Asus ZenFone 6 Review: Death of the selfie camera

All-screen flagship killer

The Pros

  • All-screen display
  • 5,000mAh battery
  • Good selfie cameras

The Cons

  • Limited availability
  • Not the best rear-facing camera
  • No wireless charging or water/dust resistance

I’ve never wanted to love a smartphone more than the Asus ZenFone 6, but I had to check my biases at the door. While the ZenFone 6 (ZF6) is a lovely device, it has one major issue and includes a few features that prevent it from being one of the better Android devices on the market.

If you’re unaware of Asus’ ZenFone line, that’s because they’re not easy to track down. Asus doesn’t sell its smartphones in carrier stores, but you can find them at retailers like Staples, Best Buy and online at Amazon. In this case, the ZF6 is only at Amazon.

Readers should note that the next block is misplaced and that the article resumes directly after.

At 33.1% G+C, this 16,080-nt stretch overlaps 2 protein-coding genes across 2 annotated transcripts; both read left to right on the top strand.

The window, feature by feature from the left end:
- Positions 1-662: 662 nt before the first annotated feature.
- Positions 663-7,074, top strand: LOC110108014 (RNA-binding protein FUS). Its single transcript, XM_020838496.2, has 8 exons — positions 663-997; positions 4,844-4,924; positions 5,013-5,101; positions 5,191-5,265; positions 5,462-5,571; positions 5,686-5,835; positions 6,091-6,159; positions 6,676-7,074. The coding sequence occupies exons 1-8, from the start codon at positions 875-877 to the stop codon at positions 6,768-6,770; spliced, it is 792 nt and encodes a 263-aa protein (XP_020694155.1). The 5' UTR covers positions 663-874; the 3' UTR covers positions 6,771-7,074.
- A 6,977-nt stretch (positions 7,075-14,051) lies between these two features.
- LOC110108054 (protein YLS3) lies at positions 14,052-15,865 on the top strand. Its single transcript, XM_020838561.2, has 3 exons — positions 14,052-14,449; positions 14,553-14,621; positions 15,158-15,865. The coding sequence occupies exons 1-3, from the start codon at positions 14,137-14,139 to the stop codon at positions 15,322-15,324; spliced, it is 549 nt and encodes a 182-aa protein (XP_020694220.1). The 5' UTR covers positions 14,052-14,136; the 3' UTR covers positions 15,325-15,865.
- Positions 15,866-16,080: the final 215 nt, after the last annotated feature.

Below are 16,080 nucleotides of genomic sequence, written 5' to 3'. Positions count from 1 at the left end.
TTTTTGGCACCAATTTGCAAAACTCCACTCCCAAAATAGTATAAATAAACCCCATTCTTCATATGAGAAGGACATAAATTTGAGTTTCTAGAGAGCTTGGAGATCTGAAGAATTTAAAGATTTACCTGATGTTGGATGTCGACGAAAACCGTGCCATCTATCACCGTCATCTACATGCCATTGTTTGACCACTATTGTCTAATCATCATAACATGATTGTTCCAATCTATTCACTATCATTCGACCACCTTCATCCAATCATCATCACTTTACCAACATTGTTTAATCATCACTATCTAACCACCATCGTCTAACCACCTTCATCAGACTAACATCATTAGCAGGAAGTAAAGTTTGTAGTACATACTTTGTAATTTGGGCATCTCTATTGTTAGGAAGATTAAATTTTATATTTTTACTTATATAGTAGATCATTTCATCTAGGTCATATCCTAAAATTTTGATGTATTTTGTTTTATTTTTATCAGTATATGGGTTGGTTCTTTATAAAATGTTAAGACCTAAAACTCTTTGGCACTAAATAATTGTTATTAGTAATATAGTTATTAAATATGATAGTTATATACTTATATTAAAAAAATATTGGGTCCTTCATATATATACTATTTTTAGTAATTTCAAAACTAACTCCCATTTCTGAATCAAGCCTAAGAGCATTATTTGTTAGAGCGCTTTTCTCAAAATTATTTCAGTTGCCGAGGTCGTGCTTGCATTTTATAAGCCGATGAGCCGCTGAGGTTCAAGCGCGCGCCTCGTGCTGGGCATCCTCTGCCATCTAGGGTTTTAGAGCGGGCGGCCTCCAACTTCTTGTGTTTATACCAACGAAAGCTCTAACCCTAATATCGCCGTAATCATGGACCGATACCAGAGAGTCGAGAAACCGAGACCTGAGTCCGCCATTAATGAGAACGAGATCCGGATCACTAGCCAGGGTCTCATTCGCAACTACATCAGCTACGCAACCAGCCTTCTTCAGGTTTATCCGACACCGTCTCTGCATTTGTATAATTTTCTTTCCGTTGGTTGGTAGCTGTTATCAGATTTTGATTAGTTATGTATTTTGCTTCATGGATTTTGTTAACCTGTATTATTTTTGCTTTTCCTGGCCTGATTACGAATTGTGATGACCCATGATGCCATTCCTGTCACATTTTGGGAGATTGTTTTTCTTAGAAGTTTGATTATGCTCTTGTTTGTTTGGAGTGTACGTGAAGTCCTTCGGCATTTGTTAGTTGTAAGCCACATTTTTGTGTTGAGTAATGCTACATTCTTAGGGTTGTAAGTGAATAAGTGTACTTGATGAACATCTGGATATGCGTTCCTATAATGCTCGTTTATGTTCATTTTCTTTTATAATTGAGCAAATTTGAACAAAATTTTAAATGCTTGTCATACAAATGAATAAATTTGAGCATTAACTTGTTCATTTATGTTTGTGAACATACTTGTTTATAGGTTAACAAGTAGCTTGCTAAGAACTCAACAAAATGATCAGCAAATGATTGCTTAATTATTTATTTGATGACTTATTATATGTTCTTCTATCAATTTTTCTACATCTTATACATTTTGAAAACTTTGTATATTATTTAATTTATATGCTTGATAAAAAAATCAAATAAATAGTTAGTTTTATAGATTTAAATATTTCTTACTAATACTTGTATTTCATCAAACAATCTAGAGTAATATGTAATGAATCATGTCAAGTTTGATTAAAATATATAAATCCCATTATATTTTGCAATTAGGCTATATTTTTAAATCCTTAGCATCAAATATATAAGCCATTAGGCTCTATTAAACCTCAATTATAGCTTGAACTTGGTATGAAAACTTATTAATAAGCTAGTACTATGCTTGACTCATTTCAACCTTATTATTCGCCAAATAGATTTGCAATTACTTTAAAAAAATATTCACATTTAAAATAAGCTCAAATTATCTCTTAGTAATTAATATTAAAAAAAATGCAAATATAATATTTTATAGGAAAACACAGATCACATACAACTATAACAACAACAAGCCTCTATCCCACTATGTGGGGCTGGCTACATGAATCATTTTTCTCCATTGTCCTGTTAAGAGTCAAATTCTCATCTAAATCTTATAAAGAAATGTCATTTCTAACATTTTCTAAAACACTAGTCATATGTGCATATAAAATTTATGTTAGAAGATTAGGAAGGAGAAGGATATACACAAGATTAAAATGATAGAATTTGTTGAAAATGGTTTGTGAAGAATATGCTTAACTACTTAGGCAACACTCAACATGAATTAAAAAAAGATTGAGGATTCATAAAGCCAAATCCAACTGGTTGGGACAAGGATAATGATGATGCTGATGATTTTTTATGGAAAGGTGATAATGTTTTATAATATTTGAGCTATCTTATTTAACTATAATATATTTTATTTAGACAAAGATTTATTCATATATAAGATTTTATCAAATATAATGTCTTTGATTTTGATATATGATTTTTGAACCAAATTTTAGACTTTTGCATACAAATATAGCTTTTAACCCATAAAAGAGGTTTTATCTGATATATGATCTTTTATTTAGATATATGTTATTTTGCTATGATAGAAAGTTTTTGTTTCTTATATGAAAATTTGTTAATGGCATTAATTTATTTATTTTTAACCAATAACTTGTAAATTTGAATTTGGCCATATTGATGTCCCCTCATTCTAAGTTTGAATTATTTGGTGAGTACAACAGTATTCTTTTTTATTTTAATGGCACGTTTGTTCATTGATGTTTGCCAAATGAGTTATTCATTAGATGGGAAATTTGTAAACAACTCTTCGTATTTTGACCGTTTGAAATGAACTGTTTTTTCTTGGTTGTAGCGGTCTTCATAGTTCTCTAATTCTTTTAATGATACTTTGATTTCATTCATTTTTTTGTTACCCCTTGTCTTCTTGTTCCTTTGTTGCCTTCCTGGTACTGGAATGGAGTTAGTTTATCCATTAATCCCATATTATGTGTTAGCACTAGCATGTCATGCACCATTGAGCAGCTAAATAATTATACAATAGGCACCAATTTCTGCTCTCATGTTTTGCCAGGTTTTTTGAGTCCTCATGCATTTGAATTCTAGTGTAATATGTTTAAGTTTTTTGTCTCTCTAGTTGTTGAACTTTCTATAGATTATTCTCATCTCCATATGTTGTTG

Similar to last year’s ZenFone 5Z, the ZF6 is an ultimate flagship contender. It features top-of-the-line specs and includes an all-screen display that lacks both a notch and a camera cutout. Instead, the device sports a flip-up camera that’s not only fun to show off at a party, but also very useful.

A design that speaks volumes

Similar to the OnePlus 7 Pro, the ZF6’s selfie camera is not easy to spot. OnePlus’ selfie camera pop-ups from within the device’s body, but the ZF6’s rear-facing camera setup flips up to become the selfie shooters, which allow the ZF6’s front-facing display to be unobstructed by any notches or camera cutouts.

I love Asus’ approach, and though it’s not the first company to do this — Samsung was — I’m impressed the Taiwanese phone maker pulled off this technique.